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Katsina Dolls

Ewiro Katsina

Hopi, Arizona, ca. 1900

Learn more about Katsina Dolls

Katsina dolls, which are known as tithu to the Hopi, are visual representations of the katsinam, the essential life force of all animate beings. Residing in the six cardinal directions (northwest, southwest, southeast, northeast, zenith and nadir), the katsinam are largely beneficent and life-promoting. From late December to late July, they arrive in Hopi villages. Personified by costumed dancers, the katsinam dance on plazas, advising the community on the moral conduct and admonishing those who have strayed from the right path. In the absence of a written record, the katsinam are the bearers of the community’s moral conscience. In return for the peoples’ sincere prayers, they promise to adorn themselves with clouds and rain, descending over the plantations sheltered at the foot of the mesas.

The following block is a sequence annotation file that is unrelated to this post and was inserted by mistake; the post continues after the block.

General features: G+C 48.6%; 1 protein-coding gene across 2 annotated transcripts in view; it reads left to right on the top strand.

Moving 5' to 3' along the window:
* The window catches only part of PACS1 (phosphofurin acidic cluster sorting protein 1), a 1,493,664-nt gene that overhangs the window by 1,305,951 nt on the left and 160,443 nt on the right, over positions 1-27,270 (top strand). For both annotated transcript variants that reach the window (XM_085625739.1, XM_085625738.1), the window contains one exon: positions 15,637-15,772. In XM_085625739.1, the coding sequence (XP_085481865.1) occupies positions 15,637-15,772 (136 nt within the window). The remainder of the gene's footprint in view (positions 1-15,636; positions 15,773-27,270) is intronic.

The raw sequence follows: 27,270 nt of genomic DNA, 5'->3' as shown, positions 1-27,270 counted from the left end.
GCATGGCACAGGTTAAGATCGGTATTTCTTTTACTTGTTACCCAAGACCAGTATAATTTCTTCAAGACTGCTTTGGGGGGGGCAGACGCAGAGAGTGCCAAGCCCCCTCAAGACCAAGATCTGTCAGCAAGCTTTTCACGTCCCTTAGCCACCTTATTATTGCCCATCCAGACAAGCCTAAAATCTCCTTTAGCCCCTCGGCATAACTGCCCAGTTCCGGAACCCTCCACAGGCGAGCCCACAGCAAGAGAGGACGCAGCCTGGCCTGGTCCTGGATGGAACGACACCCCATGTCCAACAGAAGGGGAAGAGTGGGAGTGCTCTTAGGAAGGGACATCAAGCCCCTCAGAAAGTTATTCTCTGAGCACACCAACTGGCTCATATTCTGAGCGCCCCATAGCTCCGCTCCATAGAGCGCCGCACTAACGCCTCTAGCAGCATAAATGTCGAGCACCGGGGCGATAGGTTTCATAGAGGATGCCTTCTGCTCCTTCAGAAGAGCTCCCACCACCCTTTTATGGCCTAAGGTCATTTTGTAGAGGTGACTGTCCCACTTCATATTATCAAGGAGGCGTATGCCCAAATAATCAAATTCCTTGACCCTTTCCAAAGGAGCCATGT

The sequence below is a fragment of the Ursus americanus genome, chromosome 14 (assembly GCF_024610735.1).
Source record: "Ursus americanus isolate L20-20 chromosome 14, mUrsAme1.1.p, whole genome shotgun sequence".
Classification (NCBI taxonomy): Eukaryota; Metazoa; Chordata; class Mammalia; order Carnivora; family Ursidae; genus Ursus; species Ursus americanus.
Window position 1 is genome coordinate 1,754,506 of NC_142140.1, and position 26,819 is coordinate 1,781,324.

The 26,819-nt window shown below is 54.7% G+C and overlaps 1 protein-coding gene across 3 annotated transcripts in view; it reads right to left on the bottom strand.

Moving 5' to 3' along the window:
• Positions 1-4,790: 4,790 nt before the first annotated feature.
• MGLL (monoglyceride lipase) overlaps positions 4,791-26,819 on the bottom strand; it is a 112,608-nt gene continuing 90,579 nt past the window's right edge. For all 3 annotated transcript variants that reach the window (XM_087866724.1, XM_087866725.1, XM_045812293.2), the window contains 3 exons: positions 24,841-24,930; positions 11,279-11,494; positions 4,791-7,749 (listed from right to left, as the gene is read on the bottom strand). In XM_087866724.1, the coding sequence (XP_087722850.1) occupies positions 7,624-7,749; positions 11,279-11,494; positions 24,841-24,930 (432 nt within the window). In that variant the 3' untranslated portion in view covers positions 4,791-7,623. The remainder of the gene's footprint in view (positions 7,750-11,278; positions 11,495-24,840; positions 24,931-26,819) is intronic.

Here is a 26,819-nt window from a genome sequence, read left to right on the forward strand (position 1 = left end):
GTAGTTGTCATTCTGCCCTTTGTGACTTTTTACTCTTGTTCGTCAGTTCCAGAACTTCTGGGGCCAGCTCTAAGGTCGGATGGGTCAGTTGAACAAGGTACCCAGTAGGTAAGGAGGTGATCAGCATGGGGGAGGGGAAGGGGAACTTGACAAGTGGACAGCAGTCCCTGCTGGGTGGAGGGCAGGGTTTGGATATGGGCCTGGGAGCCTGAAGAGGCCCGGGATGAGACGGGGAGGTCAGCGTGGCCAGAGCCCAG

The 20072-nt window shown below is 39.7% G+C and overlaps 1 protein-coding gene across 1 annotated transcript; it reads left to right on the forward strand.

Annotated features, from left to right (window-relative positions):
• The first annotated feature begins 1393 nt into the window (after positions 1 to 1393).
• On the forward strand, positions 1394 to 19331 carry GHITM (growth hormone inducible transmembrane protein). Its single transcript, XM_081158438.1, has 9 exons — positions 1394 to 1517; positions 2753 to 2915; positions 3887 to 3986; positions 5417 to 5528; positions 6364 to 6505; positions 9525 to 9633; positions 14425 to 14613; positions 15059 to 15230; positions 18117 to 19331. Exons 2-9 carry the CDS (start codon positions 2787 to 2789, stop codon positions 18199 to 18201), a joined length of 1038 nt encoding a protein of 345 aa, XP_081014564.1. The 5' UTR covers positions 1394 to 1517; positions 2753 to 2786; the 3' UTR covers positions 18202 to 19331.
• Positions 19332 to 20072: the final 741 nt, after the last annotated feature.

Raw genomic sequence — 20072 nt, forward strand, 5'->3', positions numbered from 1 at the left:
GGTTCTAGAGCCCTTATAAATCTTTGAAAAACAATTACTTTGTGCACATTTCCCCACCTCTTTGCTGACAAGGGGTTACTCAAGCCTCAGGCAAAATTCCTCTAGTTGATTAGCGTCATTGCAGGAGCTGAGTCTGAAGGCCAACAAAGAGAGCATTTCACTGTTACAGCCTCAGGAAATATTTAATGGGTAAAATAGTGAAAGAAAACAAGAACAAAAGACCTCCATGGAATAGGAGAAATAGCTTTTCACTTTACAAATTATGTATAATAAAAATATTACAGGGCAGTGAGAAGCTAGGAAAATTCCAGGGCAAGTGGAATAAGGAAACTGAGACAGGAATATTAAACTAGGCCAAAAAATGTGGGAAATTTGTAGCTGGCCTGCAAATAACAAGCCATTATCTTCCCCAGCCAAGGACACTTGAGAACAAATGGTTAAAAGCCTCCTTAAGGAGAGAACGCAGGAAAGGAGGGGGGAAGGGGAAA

Before the commercialization of katsina dolls in the early 20th century, katsina performers would gift small figures carved in their image to young children in order to familiarize them with their songs and dances. Unlike dolls in the Western sense, these figures were displayed on the walls of the family home. Katsina dolls originally appeared as flat, board-like figures carved from the roots of the cottonwood tree. Their faces were minimally painted with native earth colours. Beginning in the middle of the 19th century, Hopi artists began creating sculptural figures in the round, featuring distinctive torsos and barely indicated legs. The more powerful the katsina's potential, the more abstract were its features. Many of the carved and painted designs on Hopi katsina dolls reference sky elements or particular water formations. Their appearance is a visual metaphor of new life.

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Category: Katsina Dolls

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Fertility Figure S3916

Fertility Figure

New Mexico
late 18th/early 19th century
Inventory # S3916

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